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Monday, March 07, 2011

Los Andes Students

National Conference of the Afro-Colombian Organization (CNOA)
(Translated by Emily Schmitz, a CSN Volunteer Translator. Edited by Teresa Welsh, a CSN volunteer editor.)
**All monetary values in this article are expressed in Colombian Pesos**
It has been awhile since feeling an embarrassment for others; a feeling perceived when someone is "sticking their noses" where they shouldn't but fails to realize it or the consequences of their actions. These feelings are uncomfortable because they are internal experiences of which nothing can be done to avoid. And so, with the words of president Santos, in a gesture of generosity (perhaps better expressed as solidarity for the elite), shame was felt when he promised to double compensation amounts upon finding those responsible for the death of two University of Los Andes biology students. The $250 million reward increased to $500 million. What dedication and generosity to find the guilty. It's perfect! There is only one tiny difficulty which not even diligent means of communication in Bogota could detect. It is obvious that front page news is misleading, as it showed the burial of the two students, and tramples the remaining "provincial" Colombians who do not belong to the Bogota elite. What do they have that makes them so special? What categories of Colombians deserve this unusual display of open news broadcast and such an astronomical reward?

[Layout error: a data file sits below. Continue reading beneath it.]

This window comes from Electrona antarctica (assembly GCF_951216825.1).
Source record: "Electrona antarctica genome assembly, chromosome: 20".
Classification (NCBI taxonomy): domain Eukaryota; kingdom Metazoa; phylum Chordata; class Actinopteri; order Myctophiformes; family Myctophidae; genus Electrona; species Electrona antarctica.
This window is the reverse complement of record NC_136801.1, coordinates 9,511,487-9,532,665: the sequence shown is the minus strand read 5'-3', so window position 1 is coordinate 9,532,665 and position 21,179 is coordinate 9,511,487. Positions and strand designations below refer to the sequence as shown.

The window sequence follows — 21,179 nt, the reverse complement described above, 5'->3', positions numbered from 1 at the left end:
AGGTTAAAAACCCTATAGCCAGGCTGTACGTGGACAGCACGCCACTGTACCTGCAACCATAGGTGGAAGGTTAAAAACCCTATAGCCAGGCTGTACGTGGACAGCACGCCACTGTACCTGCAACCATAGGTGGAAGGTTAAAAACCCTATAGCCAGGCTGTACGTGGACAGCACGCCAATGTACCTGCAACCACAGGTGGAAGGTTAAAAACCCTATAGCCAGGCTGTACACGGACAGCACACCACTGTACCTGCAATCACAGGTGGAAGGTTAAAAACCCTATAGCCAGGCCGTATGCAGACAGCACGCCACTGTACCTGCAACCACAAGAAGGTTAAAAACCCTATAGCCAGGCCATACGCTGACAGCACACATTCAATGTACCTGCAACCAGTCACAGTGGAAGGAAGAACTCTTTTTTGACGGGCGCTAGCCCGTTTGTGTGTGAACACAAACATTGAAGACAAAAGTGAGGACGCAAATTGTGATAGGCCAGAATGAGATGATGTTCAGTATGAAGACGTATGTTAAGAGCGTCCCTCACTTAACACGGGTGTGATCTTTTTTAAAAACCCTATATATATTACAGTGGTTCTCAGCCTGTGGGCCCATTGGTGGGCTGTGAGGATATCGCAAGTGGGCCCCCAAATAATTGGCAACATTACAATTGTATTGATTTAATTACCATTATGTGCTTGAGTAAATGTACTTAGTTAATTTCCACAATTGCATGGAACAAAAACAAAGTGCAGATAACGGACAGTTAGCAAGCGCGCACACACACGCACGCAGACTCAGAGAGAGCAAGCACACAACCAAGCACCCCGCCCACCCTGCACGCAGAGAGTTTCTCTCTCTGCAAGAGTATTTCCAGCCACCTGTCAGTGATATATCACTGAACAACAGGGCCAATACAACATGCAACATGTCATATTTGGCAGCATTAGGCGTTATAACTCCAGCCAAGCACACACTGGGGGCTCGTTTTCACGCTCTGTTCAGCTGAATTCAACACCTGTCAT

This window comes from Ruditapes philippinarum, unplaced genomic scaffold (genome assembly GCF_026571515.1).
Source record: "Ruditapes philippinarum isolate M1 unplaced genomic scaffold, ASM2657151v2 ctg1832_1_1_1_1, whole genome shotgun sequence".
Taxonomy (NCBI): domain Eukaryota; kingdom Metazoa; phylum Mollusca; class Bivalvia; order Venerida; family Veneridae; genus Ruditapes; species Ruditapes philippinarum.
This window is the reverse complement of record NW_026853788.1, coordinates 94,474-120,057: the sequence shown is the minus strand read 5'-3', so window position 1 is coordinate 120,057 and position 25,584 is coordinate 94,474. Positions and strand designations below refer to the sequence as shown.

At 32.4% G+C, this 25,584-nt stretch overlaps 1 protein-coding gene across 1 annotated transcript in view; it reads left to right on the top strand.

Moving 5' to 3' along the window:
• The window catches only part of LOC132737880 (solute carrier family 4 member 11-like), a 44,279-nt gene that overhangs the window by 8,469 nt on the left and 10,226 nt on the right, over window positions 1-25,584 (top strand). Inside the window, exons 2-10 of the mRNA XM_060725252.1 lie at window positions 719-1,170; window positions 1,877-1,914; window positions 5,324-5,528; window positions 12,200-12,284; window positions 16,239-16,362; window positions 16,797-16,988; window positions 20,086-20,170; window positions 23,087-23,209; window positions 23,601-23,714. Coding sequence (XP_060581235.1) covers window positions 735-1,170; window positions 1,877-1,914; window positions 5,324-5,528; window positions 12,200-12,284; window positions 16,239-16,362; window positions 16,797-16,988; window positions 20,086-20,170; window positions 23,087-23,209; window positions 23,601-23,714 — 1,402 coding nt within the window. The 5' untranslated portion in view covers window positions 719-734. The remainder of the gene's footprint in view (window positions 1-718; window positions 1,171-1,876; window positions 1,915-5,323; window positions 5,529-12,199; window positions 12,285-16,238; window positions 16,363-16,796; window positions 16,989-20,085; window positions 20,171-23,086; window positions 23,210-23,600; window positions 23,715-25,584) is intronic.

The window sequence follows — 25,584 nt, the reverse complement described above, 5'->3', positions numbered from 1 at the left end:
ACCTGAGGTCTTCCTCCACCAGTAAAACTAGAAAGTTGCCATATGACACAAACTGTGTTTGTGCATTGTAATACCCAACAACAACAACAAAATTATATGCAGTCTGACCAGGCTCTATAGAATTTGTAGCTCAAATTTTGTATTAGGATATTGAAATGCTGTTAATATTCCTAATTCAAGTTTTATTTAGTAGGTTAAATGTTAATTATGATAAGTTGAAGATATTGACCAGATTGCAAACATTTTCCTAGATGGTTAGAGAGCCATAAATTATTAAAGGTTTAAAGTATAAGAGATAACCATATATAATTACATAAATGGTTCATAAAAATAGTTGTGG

The Governor of Córdoba said it well: "And where were the means of national communication that were not aware of more than 500 assassinations in the department of Córdoba? Did they not deserve this display or monetary rewards? Why were these two victims from Bogota recognized while the rest of the dead were ignored?" After time, such a strong sense of overbearing discrimination is no longer felt as it was following the death of these students. Assassination deserves national repudiation. It also reveals with clarity difficult to hide that, in Colombia, there are first class citizens and second class citizens. News sources intended to convert the death of this student, the grandson of a powerful business entrepreneur in Bogota into a "national tragedy." The photograph of his burial took front page news, was announced in the forefront of news broadcasts and ended with Santos's inflated offer. Meanwhile, monetary rewards for the assassination of the mayor of Puerto Asís's grandson are only valued at $50 million. Even political power was stronger than economic: winning money over democratic hierarchy. The death of a "provincial" boy, assassinated a week later, did not make front page news nor open emissions. He is from the "other" category of Colombians…
A few unfortunate declarations from University of Los Andes classmates helped further reinforce the difference between these "two Colombias:" of those with economic power and those without. They expressed with surprise, stating they didn't understand "why these things happen in Colombia." Which country do these students live in? They don't know the risks and dangers existing in this country, of which they intellectually "study" but of which they do not seem in tune or synchronized? Here again, the responsibility of the media was capitalized: they intended to make it a national tragedy creating hateful discrimination that could not be balanced even three days later in Puerto Asís. Not even the government!
Now is the time to realize how the manipulation of information ends up being a slap to the dignity of those Colombians who do not belong to the elite class.
National Conference of the Afro-Colombian Organization (CNOA)
Fax: (57-1) 3455520
Calle 67 No. 14A-26 Bogota, Colombia
This translation may be reprinted as long as the content remains unaltered, and the source, author, and translator are cited.



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